In January of 2014, my wife April, my son Hunter, and myself joined a team of preachers, doctors, and nurses for an incredible two-week trip to the Philippines. We went in response to Typhoon Yolanda which wreaked havoc on the Southeast Asian island country in November of 2013.

It was during this time of exhausting medical, evangelistic and disaster relief ministry that God opened my eyes to the needs of the homeless children in the Philippines. It was there that I met Pastor Antonio Ner who, a year later became my partner in a brand new ministry that would reach almost 1000 needy children each and every week.

Once I saw the desperation and hopelessness of the homeless families with my own eyes, my life was forever changed. I knew I had to go back. I knew God was going to do a new thing with our ministry and family.

The why

Why don’t we have these life-changing experiences when we see commercials about starving children or when we hear the stories of the missionaries who come to our churches? I’m not saying it never happens that way, but I am saying that most of the life-changing moments in our lives happen because of a significant experience, usually one that involves a totally different scenario than we are accustomed to.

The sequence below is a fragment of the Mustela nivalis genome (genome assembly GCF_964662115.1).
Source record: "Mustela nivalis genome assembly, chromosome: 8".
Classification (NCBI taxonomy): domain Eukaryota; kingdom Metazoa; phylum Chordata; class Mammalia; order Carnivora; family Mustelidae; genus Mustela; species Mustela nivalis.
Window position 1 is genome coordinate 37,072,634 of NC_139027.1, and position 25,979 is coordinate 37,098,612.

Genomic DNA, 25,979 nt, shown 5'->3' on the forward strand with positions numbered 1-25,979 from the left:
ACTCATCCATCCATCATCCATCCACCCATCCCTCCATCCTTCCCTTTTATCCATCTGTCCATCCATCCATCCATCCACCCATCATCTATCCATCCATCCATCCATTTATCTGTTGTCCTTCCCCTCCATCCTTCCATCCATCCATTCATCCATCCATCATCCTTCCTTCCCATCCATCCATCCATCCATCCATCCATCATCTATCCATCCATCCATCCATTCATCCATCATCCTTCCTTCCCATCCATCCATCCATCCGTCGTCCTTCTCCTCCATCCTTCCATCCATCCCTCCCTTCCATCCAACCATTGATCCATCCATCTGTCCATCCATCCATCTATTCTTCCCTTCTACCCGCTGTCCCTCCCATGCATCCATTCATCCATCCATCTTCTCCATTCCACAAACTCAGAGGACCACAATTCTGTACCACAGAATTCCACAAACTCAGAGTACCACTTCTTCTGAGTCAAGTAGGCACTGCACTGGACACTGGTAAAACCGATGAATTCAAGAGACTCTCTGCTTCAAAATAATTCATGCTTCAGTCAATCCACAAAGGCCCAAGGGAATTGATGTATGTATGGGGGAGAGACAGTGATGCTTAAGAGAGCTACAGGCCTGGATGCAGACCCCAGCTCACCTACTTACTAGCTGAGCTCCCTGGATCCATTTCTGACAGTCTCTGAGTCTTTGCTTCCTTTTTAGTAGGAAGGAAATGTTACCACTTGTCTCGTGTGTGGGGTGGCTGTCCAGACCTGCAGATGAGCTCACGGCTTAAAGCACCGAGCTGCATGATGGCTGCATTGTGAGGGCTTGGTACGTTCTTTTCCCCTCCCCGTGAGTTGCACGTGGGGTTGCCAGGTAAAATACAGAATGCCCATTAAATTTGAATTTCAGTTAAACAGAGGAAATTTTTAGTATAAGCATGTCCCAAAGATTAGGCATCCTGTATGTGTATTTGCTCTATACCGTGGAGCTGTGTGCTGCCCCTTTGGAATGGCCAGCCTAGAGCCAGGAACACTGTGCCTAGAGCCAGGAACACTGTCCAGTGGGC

When we go on a mission trip, we leave. We cannot go, if we do not leave. We leave family and friends. We leave or jobs and other responsibilities. We leave our homes and our comforts. We leave everything that is normal for us. As a matter of fact, before we can “go ye into all the world”, we must “leave” our part of the world.

I believe that separation is key. In our fast paced society we seldom slow down long enough to listen. We are so busy with all of the things that make up our life that we actually let life pass us by. However, on a mission trip, those things are stripped away from us, we are separated. With all of the distractions gone, we have an uninterrupted opportunity to concentrate on the needs of another group of people as well as the desires of our Savior.